While a few libertarians base their views strictly on moral grounds, the vast majority are at least willing to supplement any moral arguments with practical arguments about the ineffective or counter-productive nature of government action. When it comes to government regulation of the economy, such practical arguments often involve appeals to the deterant effect taxes or regulations can have on productive activity. If you raise the cost of doing business, Libertarians will say, and you discourage economic growth, as these increased costs will discourage people from engaging in otherwise profitable activity, to the detriment of society. The underlying assumption of such arguments is that people respond to laws raising the cost of doing something by doing less of it.
When the subject turns to so-called “victimless crimes,” however, the Libertarian argument seems to be exactly the reverse. Laws against drug use, say, are ill advised as they will not stop people who want to do drugs from doing so, but will only drive such activity underground. Here the operative assumption is that law cannot deter behavior, or get people to do less of something by making it more costly. Of course, libertarians do not make this argument about laws against murder, rape, or theft. In those cases it is assumed that the law does exert a deterent effect sufficient to justify their continuation. While not rising to the level of a formal contradiction, one might wonder what it is about things like prostitution, drug use, gun ownership, etc., that make them unique among all human activities in that they are unresponsive to changes in cost.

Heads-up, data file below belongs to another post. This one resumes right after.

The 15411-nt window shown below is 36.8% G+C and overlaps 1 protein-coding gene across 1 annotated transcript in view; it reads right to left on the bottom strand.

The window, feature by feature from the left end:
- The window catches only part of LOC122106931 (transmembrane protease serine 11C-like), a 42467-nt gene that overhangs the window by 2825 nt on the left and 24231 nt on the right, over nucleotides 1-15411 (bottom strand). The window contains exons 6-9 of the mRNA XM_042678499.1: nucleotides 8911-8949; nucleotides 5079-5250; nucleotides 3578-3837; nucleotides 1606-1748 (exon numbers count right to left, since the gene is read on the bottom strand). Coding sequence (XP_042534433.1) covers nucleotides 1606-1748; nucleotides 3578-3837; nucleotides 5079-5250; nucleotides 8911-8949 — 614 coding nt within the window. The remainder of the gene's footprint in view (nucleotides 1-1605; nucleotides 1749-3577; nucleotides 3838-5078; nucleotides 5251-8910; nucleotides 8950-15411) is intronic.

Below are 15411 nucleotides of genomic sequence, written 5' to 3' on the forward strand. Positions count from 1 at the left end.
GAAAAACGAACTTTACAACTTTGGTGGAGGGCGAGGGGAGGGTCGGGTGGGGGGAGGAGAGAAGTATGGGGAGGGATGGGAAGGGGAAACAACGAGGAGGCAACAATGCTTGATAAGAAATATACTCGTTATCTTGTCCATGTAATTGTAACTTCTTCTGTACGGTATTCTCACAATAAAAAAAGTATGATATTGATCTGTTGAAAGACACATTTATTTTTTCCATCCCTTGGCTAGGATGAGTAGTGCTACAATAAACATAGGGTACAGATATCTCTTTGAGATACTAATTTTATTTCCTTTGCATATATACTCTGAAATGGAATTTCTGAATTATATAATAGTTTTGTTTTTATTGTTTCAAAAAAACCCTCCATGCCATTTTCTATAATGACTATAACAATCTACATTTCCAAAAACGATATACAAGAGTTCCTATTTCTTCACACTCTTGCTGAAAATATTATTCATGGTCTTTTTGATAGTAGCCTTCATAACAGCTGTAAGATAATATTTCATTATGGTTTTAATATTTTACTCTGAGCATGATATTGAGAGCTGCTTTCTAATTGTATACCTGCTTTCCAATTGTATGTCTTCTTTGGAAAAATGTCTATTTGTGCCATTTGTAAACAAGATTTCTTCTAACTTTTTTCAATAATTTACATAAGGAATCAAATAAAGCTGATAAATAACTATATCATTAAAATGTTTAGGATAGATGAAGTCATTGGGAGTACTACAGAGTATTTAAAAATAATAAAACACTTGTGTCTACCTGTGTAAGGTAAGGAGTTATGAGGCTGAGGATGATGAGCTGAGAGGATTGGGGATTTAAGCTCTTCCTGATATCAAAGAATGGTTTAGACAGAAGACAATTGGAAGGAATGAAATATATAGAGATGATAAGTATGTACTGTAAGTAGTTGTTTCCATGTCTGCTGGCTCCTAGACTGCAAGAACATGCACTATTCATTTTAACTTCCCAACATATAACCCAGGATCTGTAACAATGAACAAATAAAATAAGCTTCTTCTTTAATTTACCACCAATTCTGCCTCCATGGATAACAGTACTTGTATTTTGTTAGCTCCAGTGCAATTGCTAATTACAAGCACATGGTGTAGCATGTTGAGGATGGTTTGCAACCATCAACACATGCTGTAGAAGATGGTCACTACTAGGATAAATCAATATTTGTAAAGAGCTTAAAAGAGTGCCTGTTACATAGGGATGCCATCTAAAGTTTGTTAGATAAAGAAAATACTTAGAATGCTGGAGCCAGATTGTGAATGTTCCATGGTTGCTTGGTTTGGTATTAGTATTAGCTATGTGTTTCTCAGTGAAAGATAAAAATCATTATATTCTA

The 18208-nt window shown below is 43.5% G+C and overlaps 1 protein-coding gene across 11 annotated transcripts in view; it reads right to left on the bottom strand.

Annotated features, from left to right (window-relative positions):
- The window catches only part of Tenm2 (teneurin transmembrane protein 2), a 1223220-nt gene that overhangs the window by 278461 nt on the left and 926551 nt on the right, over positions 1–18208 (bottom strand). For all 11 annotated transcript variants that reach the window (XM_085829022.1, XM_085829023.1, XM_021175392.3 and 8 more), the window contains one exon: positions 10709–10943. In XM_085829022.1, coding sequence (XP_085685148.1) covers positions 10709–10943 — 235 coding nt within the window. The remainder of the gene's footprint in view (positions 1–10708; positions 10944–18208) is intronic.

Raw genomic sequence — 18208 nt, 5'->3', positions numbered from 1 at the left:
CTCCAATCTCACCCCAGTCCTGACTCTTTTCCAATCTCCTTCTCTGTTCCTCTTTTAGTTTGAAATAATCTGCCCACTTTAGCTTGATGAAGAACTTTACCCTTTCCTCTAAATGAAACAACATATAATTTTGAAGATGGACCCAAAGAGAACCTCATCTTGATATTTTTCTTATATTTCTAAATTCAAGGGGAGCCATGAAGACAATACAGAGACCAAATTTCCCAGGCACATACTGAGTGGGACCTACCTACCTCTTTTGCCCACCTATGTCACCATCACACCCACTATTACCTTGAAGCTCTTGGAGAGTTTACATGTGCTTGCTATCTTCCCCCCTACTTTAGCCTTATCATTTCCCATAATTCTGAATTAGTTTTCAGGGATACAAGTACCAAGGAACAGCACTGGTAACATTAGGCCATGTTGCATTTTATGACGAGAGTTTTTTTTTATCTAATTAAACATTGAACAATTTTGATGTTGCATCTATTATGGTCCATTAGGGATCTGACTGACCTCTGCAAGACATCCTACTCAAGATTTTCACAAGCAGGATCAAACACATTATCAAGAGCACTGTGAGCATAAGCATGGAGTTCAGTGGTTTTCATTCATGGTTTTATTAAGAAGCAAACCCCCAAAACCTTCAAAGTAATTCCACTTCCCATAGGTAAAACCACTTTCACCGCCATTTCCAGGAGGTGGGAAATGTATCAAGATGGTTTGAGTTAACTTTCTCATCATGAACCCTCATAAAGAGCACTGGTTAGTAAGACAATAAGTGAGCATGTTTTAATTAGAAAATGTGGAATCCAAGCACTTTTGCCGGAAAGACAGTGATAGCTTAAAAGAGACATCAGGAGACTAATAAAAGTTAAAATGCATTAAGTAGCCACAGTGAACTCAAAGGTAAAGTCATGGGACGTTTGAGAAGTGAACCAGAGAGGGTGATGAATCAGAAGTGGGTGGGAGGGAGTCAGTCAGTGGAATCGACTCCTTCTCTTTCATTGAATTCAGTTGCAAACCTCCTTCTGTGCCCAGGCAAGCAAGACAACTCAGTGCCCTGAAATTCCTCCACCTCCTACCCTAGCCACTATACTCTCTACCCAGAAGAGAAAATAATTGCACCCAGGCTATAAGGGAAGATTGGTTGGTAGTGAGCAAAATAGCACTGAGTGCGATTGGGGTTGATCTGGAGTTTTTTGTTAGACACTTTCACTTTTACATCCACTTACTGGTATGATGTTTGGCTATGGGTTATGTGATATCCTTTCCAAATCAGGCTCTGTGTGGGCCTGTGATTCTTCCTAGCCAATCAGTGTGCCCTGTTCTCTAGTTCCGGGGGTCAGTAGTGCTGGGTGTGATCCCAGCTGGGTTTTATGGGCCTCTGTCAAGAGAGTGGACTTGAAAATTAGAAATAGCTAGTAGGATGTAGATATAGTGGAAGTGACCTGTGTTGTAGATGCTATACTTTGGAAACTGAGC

A sophisticated Libertarian can, I think, avoid this inconsistency through two considerations. The first is that the effect of a law on behavior is not an all or nothing matter. When a libertarian argues against regulation and taxation of business on the grounds that it will deter business activity, he does not mean to make the ridiculous claim that it will deter all business activity, only that it will deter some such activity. Likewise, an honest libertarian should acknowledge that laws against drug use, say, do decrease the total amount of drug use to some extent, even if (as is undoubtedly also true) many people will still take drugs even if illegal.
Whether these sorts of harms attendant on suppression are sufficient to outweigh any benefit that comes from suppression is, of course, an open question, and one that may vary from case to case. I happen to think, for example, that such a case is weak with regards to abortion (the idea that a market in murder would be more harmful in driven underground not seeming very plausible), strong with regard to drugs, and unclear with regard to prostitution. But the argument should at least suffice to acquit libertarianism on the charges of inconsistency.